"No one has died in an accident of this nature since 2005, when new radiation safety and prevention regulations came into effect that required departments involved in accidents related to radioactivity to assume legal, administrative and economic responsibility. Supervision has been strengthened, but it's hard to completely avoid accidents involving radioactive sources," he said.

According to Pan, 10 people have died from radiation poisoning emitted by radioactive sources and in industries in which nuclear techniques are used, accounting for 17.2 per cent of the global total. No one has died or contracted radiation sickness in the nuclear military industry or nuclear power plants.

Lack of expertise

Tang Shuangling, director of the radiation prevention and environmental protection department at Nanjing University of Science and Technology, said a lack of professional expertise among workers, poor management by related agencies, and the large number of radioactive sources have contributed to the high accident rate.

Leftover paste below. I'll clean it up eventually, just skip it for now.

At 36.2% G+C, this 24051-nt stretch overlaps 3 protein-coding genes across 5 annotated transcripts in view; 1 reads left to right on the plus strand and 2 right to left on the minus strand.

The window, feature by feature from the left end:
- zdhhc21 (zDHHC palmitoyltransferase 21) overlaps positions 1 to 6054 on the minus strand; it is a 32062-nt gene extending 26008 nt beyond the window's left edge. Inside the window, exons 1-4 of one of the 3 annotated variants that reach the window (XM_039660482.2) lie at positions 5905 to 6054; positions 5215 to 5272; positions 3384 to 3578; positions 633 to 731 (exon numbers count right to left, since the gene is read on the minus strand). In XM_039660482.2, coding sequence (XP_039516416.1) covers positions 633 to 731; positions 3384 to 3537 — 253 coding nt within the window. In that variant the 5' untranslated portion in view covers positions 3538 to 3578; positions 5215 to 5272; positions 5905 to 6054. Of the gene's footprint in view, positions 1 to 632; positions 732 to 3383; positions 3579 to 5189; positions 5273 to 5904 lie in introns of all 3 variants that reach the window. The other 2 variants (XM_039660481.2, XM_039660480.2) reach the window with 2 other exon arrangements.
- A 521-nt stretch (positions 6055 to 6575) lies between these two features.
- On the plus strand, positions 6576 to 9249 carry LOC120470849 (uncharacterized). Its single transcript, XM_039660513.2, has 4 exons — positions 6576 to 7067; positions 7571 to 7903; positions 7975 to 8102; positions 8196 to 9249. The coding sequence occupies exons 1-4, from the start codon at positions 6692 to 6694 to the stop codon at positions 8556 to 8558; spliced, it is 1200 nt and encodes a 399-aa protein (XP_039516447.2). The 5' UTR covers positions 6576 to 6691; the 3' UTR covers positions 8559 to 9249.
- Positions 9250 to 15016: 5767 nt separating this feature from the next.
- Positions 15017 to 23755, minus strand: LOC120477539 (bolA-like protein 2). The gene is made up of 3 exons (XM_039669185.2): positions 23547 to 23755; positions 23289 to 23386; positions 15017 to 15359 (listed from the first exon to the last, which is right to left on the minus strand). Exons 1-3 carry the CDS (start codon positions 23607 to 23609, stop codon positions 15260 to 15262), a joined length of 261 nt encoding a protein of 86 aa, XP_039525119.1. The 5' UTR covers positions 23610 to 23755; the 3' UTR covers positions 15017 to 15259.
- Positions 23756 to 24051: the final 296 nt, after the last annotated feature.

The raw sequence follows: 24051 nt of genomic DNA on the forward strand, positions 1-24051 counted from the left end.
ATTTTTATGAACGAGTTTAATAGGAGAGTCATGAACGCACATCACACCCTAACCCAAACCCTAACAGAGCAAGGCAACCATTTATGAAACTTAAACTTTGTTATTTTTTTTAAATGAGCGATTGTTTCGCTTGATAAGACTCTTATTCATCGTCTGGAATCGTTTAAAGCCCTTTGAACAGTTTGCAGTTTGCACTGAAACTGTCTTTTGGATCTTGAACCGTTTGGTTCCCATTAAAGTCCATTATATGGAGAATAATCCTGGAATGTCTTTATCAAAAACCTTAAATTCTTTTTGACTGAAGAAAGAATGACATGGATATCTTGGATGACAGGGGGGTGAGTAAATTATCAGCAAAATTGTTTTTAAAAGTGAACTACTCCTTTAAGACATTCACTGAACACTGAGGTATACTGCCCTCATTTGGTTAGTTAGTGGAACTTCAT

The health authorities used to monitor sources of radioactivity in China, but widespread industrial use of radioactive materials meant they were no longer able to undertake those duties, resulting in the environmental authorities assuming responsibility from 2003.

"Radioactive materials are widely used in hospitals, industry, agricultural colleges and research institutions," said Tang. "Although China has formulated strict monitoring regulations, the enforcement mechanism still requires improvement."

Lu Jigen, head of Jiangsu's Nuclear and Radiation Safety Supervision Management Bureau, said each source is strictly monitored during use. The province has 8,627 sources of radioactivity, the largest number in the country, at 5,257 agencies.